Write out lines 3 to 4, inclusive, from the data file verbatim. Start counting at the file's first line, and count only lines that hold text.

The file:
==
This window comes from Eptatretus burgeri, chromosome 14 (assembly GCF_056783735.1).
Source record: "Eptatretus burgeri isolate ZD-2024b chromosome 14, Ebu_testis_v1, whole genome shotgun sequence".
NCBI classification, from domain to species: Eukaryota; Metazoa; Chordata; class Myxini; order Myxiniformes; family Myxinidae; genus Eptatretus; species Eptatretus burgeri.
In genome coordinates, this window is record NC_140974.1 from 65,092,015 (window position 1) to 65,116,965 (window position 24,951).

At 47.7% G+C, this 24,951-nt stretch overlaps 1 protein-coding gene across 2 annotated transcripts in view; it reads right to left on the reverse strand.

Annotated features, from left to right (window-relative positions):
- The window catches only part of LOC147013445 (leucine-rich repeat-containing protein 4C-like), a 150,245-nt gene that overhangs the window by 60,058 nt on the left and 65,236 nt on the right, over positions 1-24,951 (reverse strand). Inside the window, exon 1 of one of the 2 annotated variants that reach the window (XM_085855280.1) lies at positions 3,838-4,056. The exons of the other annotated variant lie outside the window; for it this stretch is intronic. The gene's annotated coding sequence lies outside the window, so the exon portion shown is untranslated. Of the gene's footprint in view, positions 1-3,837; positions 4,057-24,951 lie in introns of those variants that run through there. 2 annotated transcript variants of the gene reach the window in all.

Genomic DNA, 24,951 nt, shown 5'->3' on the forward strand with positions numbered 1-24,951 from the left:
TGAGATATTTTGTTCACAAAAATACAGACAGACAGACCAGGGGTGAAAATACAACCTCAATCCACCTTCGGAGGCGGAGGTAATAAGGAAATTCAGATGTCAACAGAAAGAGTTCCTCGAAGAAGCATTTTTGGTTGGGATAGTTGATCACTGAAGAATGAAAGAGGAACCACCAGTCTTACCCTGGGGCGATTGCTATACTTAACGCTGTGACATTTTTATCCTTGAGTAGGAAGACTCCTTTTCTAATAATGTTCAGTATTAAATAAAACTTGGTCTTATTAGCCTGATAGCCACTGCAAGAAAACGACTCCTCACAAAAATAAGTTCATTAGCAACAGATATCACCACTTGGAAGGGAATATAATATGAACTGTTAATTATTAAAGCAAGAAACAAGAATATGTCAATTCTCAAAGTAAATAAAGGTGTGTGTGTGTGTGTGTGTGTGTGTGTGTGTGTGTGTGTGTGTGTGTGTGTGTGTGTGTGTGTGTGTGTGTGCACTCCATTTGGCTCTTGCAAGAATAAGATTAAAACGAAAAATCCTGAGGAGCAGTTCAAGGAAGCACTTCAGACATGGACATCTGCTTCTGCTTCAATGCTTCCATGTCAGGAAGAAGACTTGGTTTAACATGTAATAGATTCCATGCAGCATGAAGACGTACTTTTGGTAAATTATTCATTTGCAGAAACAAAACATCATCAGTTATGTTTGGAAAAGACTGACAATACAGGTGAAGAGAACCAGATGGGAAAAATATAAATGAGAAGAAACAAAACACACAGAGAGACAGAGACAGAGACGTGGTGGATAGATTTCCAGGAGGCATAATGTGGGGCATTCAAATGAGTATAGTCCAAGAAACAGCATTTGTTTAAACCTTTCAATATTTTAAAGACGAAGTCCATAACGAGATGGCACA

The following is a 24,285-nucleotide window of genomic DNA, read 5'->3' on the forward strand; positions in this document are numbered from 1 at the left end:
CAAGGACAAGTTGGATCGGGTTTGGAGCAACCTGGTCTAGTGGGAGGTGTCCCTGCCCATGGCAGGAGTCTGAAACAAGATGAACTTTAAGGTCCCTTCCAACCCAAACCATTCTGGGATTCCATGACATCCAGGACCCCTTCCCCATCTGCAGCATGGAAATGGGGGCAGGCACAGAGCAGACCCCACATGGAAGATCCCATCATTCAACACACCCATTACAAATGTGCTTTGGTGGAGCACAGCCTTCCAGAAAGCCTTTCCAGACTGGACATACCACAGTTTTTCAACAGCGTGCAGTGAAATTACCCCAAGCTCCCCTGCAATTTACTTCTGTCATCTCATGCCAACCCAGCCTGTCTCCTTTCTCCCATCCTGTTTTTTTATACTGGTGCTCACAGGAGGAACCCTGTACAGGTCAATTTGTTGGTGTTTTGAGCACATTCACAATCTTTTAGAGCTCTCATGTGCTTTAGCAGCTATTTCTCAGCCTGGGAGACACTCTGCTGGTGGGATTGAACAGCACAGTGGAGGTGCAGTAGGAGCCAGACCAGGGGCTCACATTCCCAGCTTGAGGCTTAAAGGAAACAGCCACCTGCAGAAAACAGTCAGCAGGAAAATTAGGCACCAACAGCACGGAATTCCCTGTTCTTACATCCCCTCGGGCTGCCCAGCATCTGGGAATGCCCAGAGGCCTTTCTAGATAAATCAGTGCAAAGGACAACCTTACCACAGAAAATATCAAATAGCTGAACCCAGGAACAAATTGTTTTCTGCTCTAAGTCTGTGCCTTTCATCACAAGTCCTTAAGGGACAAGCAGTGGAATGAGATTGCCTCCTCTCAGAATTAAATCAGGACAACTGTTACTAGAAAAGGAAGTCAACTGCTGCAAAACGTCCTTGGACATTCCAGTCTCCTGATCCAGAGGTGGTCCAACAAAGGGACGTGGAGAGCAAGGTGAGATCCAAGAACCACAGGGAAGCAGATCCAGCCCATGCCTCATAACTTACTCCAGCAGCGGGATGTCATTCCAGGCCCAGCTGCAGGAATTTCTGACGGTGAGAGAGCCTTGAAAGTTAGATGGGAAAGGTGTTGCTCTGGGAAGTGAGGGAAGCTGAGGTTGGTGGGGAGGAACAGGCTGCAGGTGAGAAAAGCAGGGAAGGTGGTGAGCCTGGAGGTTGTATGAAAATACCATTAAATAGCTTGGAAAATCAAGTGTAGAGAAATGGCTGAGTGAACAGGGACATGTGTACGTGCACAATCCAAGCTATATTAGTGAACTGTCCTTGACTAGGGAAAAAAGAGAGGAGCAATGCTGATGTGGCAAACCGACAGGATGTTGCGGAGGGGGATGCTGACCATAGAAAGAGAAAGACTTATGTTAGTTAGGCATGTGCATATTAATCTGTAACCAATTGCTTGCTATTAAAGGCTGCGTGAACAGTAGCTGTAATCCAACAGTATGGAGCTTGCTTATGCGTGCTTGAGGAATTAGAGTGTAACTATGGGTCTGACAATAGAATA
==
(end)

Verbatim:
NCBI classification, from domain to species: Eukaryota; Metazoa; Chordata; class Myxini; order Myxiniformes; family Myxinidae; genus Eptatretus; species Eptatretus burgeri.
In genome coordinates, this window is record NC_140974.1 from 65,092,015 (window position 1) to 65,116,965 (window position 24,951).